As part of the U.S. Army Hearing Program, Soldiers are required to take a hearing test, attend a hearing conservation briefing, and get fitted for hearing protection annually. To increase Soldier readiness on Fort Bliss, William Beaumont Army Medical Center’s East Bliss Health and Dental Clinic is slated to debut a new eight-station hearing booth, October 1.

The hearing booth will allow Soldiers assigned to the clinic, approximately 5,700, to conduct hearing exams near their Area of Operations while relieving congestion at other clinics through the Fort Bliss footprint.

“The brigade here was going to (Spc. Hugo V. Mendoza Soldier Family Care Center), this will alleviate the strain of trying to get everybody into that one clinic,” said Capt. Lydia Malloy, an audiologist and chief of the Fort Bliss Army Hearing Program. “Access to care is going to be better, hearing readiness is going to be better, all around a good thing.”

According to the Army Public Health Command, Soldiers may be subject to impact noise topping decibel (dB) levels at 175 – 180 dB, a range well above the safe limits of 85 dB for continuous noise and 140 dB for impact noise.

“The reason for the Army hearing program is to prevent noise-induced hearing loss, if we can identify shifts (in hearing capability) early then we can change the behavior to keep it from becoming a problem,” said Malloy. “Eventually that problem may affect someone’s career when you hit a certain point.”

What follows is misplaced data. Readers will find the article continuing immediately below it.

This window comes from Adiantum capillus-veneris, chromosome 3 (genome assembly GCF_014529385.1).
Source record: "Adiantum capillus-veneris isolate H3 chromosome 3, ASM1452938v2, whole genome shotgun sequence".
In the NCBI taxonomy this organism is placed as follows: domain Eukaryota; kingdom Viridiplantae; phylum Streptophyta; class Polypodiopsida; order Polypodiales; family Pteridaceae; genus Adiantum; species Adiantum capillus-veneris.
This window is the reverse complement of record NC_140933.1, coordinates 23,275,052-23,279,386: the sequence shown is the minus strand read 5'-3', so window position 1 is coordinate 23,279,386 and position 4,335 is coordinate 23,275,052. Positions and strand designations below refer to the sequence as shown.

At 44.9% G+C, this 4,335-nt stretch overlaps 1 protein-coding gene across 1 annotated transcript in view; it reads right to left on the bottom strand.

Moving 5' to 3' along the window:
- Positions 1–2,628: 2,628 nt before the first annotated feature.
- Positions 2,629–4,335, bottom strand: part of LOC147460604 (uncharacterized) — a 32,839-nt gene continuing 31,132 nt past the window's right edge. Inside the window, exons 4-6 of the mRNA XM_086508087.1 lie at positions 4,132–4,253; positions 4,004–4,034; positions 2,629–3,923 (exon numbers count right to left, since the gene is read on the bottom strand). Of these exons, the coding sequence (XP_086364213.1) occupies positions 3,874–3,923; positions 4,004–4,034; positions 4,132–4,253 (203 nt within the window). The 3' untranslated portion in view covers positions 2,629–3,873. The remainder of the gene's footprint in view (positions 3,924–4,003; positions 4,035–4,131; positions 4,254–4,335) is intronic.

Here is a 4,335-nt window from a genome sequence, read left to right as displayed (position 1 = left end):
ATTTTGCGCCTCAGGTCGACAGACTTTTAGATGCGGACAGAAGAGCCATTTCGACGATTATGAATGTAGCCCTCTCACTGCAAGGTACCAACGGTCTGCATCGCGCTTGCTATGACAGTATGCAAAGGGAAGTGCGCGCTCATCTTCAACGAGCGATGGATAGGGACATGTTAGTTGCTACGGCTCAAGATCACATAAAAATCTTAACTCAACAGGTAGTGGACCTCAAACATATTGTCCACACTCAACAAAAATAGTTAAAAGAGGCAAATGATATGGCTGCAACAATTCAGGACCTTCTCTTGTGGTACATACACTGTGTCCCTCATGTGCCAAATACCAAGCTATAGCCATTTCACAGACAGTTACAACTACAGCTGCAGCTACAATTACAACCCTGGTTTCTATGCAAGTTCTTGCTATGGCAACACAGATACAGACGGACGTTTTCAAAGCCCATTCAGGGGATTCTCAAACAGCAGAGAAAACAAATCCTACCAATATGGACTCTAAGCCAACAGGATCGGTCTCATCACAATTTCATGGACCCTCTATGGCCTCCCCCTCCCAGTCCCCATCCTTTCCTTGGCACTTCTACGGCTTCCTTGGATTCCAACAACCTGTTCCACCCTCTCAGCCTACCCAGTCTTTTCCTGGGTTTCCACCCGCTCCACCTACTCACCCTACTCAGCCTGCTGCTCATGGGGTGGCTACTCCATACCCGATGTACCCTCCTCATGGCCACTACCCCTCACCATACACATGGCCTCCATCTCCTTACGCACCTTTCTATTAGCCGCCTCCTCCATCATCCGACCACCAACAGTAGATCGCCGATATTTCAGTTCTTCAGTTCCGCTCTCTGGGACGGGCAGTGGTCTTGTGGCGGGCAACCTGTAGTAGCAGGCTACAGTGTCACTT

The East Bliss Clinic offer a full spectrum of services from dental to behavioral health but has lacked audiology services since opening its doors six years ago.

“(The addition of the booth) will allow Soldiers to complete their physicals, enhance medical deployability while facilitating a much needed service within walking distance and in their medical home,” said Jackie Beard, clinical nursing officer in charge, East Bliss Health and Dental Clinic. “The booth will also alleviate some of the demands on the other test sites and meet missions.”